Jasmine came out to where the men worked. She took one look at the chain and the bulldozer. She took Chris aside. “Don’t,” she said.

“Don’t what?”

“Leave the blade alone,”

“Leave the blade alone?”

“Yes,” Jasmine said.

“But it’s got to go. Without a new blade, the windmill will not rotate properly.”

“I don’t care,” she said.

Chris went back to the others. “Okay, guys. Leave the blade be.”

The work continued on the windmill for another month. But Chris was continued to be concerned about the blades.

One morning, over coffee, Jasmine said, “My mother’s sick.”

“Is it serious?”

“I have to go and see her. The doctor says she only has weeks to live.”

“Then you should go.”

Chris watched his wife drive away. Then he went back to the windmill. The stairs and the floor were almost done. For the next three days, the work went well. Chris worked from sun-up to sunset. Each night before he went to bed, he talked to Jasmime about  the windmill, telling her of the progress he was making.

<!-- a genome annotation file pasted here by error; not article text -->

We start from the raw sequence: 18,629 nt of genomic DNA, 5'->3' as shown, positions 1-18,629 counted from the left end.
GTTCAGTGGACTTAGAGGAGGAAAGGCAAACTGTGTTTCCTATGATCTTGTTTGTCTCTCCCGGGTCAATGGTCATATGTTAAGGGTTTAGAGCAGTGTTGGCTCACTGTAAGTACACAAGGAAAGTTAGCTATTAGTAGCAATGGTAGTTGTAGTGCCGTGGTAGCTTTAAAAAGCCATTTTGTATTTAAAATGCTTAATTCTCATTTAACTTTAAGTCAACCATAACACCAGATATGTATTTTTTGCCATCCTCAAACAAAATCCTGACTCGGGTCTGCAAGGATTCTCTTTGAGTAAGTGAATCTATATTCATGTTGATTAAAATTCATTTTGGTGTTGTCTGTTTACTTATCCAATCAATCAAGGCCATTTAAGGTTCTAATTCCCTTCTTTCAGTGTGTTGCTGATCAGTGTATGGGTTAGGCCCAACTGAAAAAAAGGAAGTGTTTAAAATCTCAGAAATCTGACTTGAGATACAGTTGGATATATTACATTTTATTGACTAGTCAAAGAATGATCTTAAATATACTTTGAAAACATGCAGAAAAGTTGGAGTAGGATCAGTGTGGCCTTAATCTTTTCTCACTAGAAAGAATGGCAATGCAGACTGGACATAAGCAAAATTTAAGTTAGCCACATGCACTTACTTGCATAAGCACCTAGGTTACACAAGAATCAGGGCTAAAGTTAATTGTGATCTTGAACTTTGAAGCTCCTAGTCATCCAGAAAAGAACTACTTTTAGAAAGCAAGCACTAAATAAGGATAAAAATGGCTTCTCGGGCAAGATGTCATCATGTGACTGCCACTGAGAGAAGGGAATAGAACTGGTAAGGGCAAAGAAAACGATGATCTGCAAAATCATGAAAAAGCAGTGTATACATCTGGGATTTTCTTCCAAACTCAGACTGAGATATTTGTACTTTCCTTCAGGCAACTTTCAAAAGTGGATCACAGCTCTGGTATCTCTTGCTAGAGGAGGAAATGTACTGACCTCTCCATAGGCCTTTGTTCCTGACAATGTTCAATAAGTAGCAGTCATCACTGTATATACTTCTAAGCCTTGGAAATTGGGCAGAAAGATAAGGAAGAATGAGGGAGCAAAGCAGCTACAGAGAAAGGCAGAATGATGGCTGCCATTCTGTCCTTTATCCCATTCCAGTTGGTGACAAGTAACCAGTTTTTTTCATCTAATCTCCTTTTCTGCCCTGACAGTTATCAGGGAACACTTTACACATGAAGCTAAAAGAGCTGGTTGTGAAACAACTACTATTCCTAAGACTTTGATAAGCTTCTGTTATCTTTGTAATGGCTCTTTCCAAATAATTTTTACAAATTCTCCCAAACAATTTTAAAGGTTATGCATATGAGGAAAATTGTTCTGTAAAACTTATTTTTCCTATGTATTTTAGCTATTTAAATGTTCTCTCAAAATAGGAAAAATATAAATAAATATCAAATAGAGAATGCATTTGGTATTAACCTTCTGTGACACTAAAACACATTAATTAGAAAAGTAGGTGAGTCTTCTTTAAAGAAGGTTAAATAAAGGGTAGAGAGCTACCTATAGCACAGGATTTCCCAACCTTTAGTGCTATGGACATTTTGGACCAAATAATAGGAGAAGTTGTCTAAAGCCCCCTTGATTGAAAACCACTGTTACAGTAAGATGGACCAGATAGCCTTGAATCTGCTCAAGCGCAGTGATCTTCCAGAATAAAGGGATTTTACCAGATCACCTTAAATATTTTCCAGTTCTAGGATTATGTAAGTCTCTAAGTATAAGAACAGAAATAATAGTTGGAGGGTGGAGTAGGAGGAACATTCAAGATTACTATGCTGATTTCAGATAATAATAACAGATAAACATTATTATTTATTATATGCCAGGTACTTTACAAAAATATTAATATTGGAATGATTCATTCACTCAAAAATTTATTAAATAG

The morning of the third day, he looked at the blade in the ground. He decided the blade had to come out. The next day the contractor brought in the bulldozer and a pulley. The first time they tried, the chain snapped. The second time, the blade moved, then a second chain snapped. Finally, the third chain held and the blade gradually pulled loose.

When Jasmine had not heard from Chris for three days, she began to worry. Her phone calls were not answered. Then it hit her. He had gone ahead and pulled the blade loose.

“Oh, no,” she said. “He let them out.”

Near 500 words: Frank’s Day

Frank was excited. His mother was taking him to the fair. He was seven years old and he had heard a lot about the fair from his friend Gina. His friend, Roger, too. Now it was his turn. His mother was excited for him as well.

The first thing Frank discovered about the fair. It was alive with noises, and they were happiness noises. Then there were the colors that filled his eyes with brightness and variety. And the smells of popcorn.